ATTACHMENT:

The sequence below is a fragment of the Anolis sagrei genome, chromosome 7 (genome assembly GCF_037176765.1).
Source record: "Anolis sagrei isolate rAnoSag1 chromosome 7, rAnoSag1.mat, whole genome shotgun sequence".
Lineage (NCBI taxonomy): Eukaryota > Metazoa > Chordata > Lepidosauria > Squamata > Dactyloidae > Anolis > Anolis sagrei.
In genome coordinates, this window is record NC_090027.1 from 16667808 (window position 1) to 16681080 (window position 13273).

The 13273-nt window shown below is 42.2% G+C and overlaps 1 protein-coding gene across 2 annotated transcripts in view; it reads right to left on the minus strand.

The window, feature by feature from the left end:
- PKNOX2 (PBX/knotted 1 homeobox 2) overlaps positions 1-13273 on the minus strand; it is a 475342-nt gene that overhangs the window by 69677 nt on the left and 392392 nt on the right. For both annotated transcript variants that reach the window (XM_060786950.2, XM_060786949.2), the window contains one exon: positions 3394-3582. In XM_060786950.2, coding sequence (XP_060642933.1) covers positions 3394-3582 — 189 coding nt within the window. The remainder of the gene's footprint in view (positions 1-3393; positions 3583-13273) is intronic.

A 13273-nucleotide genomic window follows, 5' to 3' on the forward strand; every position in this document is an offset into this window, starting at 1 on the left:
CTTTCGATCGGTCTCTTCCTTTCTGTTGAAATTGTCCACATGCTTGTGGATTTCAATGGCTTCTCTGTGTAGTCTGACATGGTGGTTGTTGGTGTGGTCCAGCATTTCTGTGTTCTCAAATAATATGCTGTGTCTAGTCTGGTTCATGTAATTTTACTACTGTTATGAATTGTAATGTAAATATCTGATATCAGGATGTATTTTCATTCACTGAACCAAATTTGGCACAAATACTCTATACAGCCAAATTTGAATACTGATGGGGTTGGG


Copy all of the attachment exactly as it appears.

The sequence below is a fragment of the Anolis sagrei genome, chromosome 7 (genome assembly GCF_037176765.1).
Source record: "Anolis sagrei isolate rAnoSag1 chromosome 7, rAnoSag1.mat, whole genome shotgun sequence".
Lineage (NCBI taxonomy): Eukaryota > Metazoa > Chordata > Lepidosauria > Squamata > Dactyloidae > Anolis > Anolis sagrei.
In genome coordinates, this window is record NC_090027.1 from 16667808 (window position 1) to 16681080 (window position 13273).

The 13273-nt window shown below is 42.2% G+C and overlaps 1 protein-coding gene across 2 annotated transcripts in view; it reads right to left on the minus strand.

The window, feature by feature from the left end:
- PKNOX2 (PBX/knotted 1 homeobox 2) overlaps positions 1-13273 on the minus strand; it is a 475342-nt gene that overhangs the window by 69677 nt on the left and 392392 nt on the right. For both annotated transcript variants that reach the window (XM_060786950.2, XM_060786949.2), the window contains one exon: positions 3394-3582. In XM_060786950.2, coding sequence (XP_060642933.1) covers positions 3394-3582 — 189 coding nt within the window. The remainder of the gene's footprint in view (positions 1-3393; positions 3583-13273) is intronic.

A 13273-nucleotide genomic window follows, 5' to 3' on the forward strand; every position in this document is an offset into this window, starting at 1 on the left:
CTTTCGATCGGTCTCTTCCTTTCTGTTGAAATTGTCCACATGCTTGTGGATTTCAATGGCTTCTCTGTGTAGTCTGACATGGTGGTTGTTGGTGTGGTCCAGCATTTCTGTGTTCTCAAATAATATGCTGTGTCTAGTCTGGTTCATGTAATTTTACTACTGTTATGAATTGTAATGTAAATATCTGATATCAGGATGTATTTTCATTCACTGAACCAAATTTGGCACAAATACTCTATACAGCCAAATTTGAATACTGATGGGGTTGGG